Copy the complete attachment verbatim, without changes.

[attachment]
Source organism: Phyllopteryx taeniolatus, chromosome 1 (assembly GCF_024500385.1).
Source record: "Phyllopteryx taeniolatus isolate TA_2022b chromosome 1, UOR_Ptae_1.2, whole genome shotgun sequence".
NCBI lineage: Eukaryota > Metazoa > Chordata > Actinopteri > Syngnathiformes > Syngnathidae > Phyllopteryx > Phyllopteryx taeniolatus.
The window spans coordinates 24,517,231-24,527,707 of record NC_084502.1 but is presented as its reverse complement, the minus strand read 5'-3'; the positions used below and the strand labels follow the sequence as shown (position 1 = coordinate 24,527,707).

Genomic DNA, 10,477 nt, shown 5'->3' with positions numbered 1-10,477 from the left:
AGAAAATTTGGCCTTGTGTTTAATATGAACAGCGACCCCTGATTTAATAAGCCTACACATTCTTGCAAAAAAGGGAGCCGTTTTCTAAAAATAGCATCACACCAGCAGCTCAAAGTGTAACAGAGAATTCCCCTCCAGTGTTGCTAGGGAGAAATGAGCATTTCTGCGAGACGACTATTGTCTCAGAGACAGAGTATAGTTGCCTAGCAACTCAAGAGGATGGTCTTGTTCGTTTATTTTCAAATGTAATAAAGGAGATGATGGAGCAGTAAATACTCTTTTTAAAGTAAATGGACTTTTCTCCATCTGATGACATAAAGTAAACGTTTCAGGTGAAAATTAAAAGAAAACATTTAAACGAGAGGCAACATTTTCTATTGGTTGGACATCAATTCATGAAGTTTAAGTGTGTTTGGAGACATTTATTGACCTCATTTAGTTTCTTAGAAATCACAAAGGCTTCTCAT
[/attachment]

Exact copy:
Source organism: Phyllopteryx taeniolatus, chromosome 1 (assembly GCF_024500385.1).
Source record: "Phyllopteryx taeniolatus isolate TA_2022b chromosome 1, UOR_Ptae_1.2, whole genome shotgun sequence".
NCBI lineage: Eukaryota > Metazoa > Chordata > Actinopteri > Syngnathiformes > Syngnathidae > Phyllopteryx > Phyllopteryx taeniolatus.
The window spans coordinates 24,517,231-24,527,707 of record NC_084502.1 but is presented as its reverse complement, the minus strand read 5'-3'; the positions used below and the strand labels follow the sequence as shown (position 1 = coordinate 24,527,707).

Genomic DNA, 10,477 nt, shown 5'->3' with positions numbered 1-10,477 from the left:
AGAAAATTTGGCCTTGTGTTTAATATGAACAGCGACCCCTGATTTAATAAGCCTACACATTCTTGCAAAAAAGGGAGCCGTTTTCTAAAAATAGCATCACACCAGCAGCTCAAAGTGTAACAGAGAATTCCCCTCCAGTGTTGCTAGGGAGAAATGAGCATTTCTGCGAGACGACTATTGTCTCAGAGACAGAGTATAGTTGCCTAGCAACTCAAGAGGATGGTCTTGTTCGTTTATTTTCAAATGTAATAAAGGAGATGATGGAGCAGTAAATACTCTTTTTAAAGTAAATGGACTTTTCTCCATCTGATGACATAAAGTAAACGTTTCAGGTGAAAATTAAAAGAAAACATTTAAACGAGAGGCAACATTTTCTATTGGTTGGACATCAATTCATGAAGTTTAAGTGTGTTTGGAGACATTTATTGACCTCATTTAGTTTCTTAGAAATCACAAAGGCTTCTCAT